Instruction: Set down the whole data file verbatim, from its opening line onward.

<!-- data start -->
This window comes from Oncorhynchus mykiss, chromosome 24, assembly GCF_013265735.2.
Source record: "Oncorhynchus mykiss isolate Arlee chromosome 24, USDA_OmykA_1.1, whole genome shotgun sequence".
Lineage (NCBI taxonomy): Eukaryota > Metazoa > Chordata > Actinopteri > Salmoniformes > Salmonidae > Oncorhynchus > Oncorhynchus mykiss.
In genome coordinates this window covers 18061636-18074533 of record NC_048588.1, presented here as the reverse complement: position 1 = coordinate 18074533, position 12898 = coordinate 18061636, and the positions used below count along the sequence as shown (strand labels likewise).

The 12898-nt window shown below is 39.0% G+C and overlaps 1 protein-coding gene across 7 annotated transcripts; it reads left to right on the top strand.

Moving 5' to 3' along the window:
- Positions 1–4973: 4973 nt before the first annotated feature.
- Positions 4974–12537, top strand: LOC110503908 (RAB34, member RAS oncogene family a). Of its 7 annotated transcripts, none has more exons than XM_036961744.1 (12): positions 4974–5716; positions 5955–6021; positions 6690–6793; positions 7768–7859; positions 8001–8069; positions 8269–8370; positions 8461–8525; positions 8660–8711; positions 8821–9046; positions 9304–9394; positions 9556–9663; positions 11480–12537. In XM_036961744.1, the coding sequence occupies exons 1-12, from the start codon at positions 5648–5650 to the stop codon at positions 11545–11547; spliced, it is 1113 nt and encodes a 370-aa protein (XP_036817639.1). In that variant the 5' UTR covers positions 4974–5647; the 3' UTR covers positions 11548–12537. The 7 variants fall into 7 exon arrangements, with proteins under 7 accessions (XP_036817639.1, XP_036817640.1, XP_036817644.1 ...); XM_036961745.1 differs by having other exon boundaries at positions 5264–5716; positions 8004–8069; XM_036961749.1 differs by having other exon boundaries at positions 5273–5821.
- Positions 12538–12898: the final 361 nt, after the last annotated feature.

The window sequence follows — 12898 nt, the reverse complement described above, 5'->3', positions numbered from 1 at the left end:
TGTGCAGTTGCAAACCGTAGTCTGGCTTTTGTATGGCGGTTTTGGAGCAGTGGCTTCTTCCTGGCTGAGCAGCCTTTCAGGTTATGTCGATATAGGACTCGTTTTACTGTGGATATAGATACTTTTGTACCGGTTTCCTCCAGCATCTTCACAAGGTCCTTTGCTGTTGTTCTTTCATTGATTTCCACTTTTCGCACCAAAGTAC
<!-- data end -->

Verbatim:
This window comes from Oncorhynchus mykiss, chromosome 24, assembly GCF_013265735.2.
Source record: "Oncorhynchus mykiss isolate Arlee chromosome 24, USDA_OmykA_1.1, whole genome shotgun sequence".
Lineage (NCBI taxonomy): Eukaryota > Metazoa > Chordata > Actinopteri > Salmoniformes > Salmonidae > Oncorhynchus > Oncorhynchus mykiss.
In genome coordinates this window covers 18061636-18074533 of record NC_048588.1, presented here as the reverse complement: position 1 = coordinate 18074533, position 12898 = coordinate 18061636, and the positions used below count along the sequence as shown (strand labels likewise).

The 12898-nt window shown below is 39.0% G+C and overlaps 1 protein-coding gene across 7 annotated transcripts; it reads left to right on the top strand.

Moving 5' to 3' along the window:
- Positions 1–4973: 4973 nt before the first annotated feature.
- Positions 4974–12537, top strand: LOC110503908 (RAB34, member RAS oncogene family a). Of its 7 annotated transcripts, none has more exons than XM_036961744.1 (12): positions 4974–5716; positions 5955–6021; positions 6690–6793; positions 7768–7859; positions 8001–8069; positions 8269–8370; positions 8461–8525; positions 8660–8711; positions 8821–9046; positions 9304–9394; positions 9556–9663; positions 11480–12537. In XM_036961744.1, the coding sequence occupies exons 1-12, from the start codon at positions 5648–5650 to the stop codon at positions 11545–11547; spliced, it is 1113 nt and encodes a 370-aa protein (XP_036817639.1). In that variant the 5' UTR covers positions 4974–5647; the 3' UTR covers positions 11548–12537. The 7 variants fall into 7 exon arrangements, with proteins under 7 accessions (XP_036817639.1, XP_036817640.1, XP_036817644.1 ...); XM_036961745.1 differs by having other exon boundaries at positions 5264–5716; positions 8004–8069; XM_036961749.1 differs by having other exon boundaries at positions 5273–5821.
- Positions 12538–12898: the final 361 nt, after the last annotated feature.

The window sequence follows — 12898 nt, the reverse complement described above, 5'->3', positions numbered from 1 at the left end:
TGTGCAGTTGCAAACCGTAGTCTGGCTTTTGTATGGCGGTTTTGGAGCAGTGGCTTCTTCCTGGCTGAGCAGCCTTTCAGGTTATGTCGATATAGGACTCGTTTTACTGTGGATATAGATACTTTTGTACCGGTTTCCTCCAGCATCTTCACAAGGTCCTTTGCTGTTGTTCTTTCATTGATTTCCACTTTTCGCACCAAAGTAC